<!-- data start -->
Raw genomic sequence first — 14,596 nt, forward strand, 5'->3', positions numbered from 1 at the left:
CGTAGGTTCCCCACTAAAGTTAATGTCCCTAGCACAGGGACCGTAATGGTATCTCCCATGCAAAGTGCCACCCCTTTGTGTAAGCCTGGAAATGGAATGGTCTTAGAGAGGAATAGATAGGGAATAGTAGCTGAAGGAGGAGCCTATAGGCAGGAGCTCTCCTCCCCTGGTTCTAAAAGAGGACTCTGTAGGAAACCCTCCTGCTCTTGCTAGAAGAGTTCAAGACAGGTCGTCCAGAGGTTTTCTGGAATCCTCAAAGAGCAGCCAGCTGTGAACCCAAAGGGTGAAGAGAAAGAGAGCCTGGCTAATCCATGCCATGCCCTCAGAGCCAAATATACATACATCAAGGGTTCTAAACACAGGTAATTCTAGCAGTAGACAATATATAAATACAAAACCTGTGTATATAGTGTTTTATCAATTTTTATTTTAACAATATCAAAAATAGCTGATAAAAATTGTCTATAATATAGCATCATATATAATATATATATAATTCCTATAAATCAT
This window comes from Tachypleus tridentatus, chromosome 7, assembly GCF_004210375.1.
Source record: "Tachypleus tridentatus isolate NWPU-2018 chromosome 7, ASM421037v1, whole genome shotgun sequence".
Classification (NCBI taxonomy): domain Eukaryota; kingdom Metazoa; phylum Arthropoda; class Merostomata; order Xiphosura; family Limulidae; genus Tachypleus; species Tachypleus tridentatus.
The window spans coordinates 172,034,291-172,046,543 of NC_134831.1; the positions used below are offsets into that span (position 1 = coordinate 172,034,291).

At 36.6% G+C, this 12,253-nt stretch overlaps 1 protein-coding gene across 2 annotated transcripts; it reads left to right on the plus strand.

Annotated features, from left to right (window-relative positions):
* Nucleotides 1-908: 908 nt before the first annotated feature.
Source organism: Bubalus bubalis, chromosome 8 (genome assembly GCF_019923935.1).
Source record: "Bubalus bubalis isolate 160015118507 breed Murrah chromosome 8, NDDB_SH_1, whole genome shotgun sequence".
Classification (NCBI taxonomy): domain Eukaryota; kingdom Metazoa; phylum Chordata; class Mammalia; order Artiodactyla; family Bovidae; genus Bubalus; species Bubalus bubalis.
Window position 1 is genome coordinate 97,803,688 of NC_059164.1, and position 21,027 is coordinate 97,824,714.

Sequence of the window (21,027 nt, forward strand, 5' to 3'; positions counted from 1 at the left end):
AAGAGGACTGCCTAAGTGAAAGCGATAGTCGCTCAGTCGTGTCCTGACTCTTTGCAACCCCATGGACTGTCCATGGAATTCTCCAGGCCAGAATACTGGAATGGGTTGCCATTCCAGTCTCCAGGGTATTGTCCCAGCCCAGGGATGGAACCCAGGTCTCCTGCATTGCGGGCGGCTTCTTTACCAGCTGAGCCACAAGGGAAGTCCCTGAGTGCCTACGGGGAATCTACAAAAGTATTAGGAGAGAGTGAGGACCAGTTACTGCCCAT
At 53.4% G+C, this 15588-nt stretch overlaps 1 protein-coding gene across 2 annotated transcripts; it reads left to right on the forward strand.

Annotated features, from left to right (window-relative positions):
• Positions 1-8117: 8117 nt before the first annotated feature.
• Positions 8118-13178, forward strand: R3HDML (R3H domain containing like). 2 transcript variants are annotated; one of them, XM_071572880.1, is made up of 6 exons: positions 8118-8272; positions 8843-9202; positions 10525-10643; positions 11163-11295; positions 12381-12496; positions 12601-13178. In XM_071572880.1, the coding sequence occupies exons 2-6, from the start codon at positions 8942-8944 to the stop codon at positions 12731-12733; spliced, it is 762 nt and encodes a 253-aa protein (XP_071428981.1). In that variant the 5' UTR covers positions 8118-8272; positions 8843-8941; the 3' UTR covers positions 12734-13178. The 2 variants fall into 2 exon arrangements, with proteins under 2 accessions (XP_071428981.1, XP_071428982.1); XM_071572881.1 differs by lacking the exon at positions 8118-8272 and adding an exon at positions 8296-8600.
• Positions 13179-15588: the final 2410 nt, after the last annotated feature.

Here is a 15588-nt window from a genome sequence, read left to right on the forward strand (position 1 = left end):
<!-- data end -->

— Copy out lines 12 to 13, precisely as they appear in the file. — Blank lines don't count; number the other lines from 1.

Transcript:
Classification (NCBI taxonomy): domain Eukaryota; kingdom Metazoa; phylum Chordata; class Mammalia; order Artiodactyla; family Bovidae; genus Bubalus; species Bubalus bubalis.
Window position 1 is genome coordinate 97,803,688 of NC_059164.1, and position 21,027 is coordinate 97,824,714.